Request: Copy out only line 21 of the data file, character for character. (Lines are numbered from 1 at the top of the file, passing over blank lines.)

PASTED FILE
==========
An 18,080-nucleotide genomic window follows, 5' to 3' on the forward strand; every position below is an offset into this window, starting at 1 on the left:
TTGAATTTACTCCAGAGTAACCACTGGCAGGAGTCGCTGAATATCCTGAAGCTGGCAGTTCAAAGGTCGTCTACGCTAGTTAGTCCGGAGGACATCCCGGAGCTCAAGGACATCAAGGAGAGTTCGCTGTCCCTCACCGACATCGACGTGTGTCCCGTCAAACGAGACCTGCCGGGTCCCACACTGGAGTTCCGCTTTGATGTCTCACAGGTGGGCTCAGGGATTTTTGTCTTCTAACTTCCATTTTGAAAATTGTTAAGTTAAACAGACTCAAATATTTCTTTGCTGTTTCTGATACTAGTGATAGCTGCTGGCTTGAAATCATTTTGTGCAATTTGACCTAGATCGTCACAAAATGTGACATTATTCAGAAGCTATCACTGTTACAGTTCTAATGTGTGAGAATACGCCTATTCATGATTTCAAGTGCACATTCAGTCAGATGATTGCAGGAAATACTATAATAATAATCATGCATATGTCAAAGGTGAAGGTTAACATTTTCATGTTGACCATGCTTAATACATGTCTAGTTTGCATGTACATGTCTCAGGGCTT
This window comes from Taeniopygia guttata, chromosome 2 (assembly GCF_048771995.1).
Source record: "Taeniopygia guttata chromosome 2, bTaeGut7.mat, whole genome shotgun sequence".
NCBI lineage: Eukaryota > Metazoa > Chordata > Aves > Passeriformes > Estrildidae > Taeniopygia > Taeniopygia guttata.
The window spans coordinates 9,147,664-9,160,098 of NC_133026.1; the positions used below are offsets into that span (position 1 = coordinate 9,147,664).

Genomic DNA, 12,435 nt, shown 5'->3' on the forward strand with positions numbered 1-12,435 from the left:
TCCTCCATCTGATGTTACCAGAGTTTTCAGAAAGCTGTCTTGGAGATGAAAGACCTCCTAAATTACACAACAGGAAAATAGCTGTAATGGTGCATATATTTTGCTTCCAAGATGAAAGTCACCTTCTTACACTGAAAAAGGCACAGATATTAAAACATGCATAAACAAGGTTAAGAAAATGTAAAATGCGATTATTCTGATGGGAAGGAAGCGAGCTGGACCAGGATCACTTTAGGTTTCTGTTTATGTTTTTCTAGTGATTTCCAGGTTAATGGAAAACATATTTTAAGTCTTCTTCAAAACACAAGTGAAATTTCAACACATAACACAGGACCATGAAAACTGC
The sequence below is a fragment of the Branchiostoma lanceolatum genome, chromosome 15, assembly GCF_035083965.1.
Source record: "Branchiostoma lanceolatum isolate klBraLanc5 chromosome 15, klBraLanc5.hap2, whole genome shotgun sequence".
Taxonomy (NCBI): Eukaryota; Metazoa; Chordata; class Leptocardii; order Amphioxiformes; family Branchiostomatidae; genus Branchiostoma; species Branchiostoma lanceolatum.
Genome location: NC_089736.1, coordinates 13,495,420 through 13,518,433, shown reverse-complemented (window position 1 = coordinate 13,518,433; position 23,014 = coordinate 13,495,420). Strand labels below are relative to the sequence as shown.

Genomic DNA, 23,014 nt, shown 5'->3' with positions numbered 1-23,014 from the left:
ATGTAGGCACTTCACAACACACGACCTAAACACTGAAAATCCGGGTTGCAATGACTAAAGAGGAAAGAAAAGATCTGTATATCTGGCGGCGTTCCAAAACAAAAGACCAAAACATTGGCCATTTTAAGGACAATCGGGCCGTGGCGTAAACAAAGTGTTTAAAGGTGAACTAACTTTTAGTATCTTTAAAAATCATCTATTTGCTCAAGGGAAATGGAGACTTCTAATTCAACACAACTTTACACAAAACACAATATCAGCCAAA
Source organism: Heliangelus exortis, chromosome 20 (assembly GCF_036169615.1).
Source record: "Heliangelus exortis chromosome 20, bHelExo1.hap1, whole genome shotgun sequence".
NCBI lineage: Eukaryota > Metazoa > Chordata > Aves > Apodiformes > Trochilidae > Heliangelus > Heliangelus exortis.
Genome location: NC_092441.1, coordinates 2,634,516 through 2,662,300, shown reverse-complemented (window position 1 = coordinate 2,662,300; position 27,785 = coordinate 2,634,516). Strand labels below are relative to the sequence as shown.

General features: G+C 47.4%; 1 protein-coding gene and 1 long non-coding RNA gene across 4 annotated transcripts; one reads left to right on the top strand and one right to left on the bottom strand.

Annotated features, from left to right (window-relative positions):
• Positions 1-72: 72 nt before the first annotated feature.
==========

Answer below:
• Positions 1-72: 72 nt before the first annotated feature.